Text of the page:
Clearly, there’s a whole lot more behind the misinformation the convenor is circulating. It’s not even about me. Two of the people at the dinner said that she was trying to justify buying out an under-qualified person to teach the course (not even an honours degree, apparently). They had been puzzled when she hadn’t offered to buy me out, considering that I’d tutored in the course twice and convened it when it was last held. So, this is when the grapevine started transmitting. The convenor hadn’t even given me the opportunity to refuse teaching, but felt justified in maligning my professional reputation in an environment where it would have consequences for my future employment prospects. I sent a politely worded email, not only to the convenor, but to the two people immediately her senior, who I had worked with in her absence, in which I clarified the untruth of the ‘rumour’, explained my wish to use my (fingers-crossed) scholarship effectively and devote my time to my PhD at least in the first year, said I’d learnt a lot from the students, and appreciated the support and collegiality I had been offered. I said I hoped I would be welcome to teach there in the future, contingent on the progress of my research. My email was sincere, but I wanted to call the convenor’s bluff; and it worked. The next day I received two ‘mea culpa’ emails saying she had asked another tutor to ask me about teaching; must have caught me at a bad time when I said the students at the regional university were nicer than those on the urban fringe; and was a ‘sad bear’ that I wasn’t available to take advantage of the money she’d be showered with to buy out her teaching.
The women at the dinner agreed that 7.30 on a Sunday morning was a ‘bad time’ to receive a phone call telling me that the convenor was absconding with the lap top computer in her office that I’d been using, thereby leaving me without convenient access to a computer at work in the last weeks of teaching and marking; and a sleep-hazed comment about my affinity with country folk could not be construed as a statement about not wanting to teach their students. S, who says she and the convenor are sworn mortal enemies, said she thought the convenor hadn’t asked me to teach because I’d clearly done a better job. M who rolled her eyes at the ‘sad bear’ comment agreed. I asked them how they knew. They replied that the students hadn’t been scarred for life against future learning when they’d turned up to their classes after attending mine. I told them that the head of the program had sent me an email congratulating me on the success of the semester—he said they’d never NOT had a problem with the running of the course before.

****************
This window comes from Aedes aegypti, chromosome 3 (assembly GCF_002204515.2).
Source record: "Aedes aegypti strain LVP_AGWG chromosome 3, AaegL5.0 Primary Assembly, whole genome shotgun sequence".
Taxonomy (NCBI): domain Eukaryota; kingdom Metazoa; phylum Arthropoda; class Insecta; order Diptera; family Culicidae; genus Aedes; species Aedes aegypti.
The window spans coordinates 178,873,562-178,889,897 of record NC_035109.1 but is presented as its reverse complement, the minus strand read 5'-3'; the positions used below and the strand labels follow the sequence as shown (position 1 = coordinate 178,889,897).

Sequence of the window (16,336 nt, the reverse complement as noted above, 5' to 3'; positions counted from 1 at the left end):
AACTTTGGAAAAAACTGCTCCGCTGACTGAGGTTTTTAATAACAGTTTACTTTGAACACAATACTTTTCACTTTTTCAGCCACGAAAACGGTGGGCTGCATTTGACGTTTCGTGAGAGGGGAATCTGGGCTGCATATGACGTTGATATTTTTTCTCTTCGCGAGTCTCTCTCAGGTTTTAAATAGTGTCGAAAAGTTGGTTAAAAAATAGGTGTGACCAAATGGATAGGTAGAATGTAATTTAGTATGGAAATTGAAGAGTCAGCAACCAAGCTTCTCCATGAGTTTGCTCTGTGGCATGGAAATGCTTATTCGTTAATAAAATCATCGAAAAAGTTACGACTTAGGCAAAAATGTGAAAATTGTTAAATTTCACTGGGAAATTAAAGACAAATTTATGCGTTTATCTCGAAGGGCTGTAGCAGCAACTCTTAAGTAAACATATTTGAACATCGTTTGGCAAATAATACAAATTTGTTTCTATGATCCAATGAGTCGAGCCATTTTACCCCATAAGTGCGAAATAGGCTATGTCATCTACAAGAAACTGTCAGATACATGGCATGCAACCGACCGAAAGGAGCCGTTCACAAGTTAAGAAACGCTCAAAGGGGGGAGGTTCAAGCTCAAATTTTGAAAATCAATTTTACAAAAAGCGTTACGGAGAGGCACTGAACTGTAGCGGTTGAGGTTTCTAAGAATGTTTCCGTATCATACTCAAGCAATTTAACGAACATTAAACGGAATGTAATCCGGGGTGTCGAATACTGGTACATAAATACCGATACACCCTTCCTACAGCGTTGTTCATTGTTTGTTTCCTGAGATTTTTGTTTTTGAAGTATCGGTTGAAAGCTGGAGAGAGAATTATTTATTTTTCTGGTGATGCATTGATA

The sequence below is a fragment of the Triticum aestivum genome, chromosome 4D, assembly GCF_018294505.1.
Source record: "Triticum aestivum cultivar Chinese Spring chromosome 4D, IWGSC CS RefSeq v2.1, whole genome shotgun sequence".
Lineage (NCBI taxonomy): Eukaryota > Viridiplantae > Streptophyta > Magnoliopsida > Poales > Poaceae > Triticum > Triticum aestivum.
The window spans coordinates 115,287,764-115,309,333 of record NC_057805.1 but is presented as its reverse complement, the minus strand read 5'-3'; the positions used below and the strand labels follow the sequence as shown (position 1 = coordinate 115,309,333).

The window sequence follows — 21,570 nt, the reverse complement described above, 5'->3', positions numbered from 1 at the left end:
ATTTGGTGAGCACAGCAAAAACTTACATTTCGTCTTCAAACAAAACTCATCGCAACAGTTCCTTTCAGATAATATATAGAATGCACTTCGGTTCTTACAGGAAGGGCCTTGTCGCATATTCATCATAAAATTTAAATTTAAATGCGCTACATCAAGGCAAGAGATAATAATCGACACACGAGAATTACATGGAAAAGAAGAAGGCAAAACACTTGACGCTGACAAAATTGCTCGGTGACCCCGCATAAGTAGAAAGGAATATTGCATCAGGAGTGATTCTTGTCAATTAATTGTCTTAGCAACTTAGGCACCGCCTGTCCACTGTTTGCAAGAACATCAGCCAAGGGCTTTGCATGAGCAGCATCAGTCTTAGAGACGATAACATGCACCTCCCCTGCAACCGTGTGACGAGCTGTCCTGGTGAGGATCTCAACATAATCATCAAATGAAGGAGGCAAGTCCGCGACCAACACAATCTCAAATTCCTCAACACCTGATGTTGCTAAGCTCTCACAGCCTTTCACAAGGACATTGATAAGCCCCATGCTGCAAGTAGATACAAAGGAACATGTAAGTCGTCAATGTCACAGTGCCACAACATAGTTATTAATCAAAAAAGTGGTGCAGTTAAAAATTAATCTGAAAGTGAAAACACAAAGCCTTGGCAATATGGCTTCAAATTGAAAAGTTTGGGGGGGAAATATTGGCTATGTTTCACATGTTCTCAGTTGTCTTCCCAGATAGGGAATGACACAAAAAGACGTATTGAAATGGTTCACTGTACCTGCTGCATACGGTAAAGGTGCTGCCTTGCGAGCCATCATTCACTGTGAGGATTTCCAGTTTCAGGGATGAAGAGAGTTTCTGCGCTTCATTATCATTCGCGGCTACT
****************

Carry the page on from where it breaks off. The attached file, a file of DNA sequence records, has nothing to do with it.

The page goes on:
Sometimes I think I have a surfeit of these stories where people are either maligning me from afar or just plain screaming at me—you’ve heard of few of these now—to the extent that I’ve wondered what I do to attract this kind of attention. I once read in a detailed breakdown of the arrangement of the planets at the time of my birth that essentially the planets are aligned so that I attract people who want to harm me. I couldn’t bear to put store in that theory; it would mean there’s nothing I can do to stop it. Then there’s the ethos that you are treated the way you treat others, which would hold that I behave in this abominable way. I hope I make no claim to being perfect, so on some of these occasions I have tortured myself, combing over every single twitch I’ve ever made in the presence of the individual in question. I suppose some solace can be found in those situations when it’s clear I’m not the only one having difficulties with the individual, as in the case of the convenor, the writers’ festival organiser, the research advisor ... I’ve always found out that somebody else has been undermined or publicly bawled out before me. And I suppose, in finding that out, I also encounter some great like-minded people that I become friends with.
After I got home from the dinner, I was on such a high. It’s exciting to be around such funny and intelligent women, drinking wine and eating food, exchanging information and toasting everyone’s achievements.
To be continued...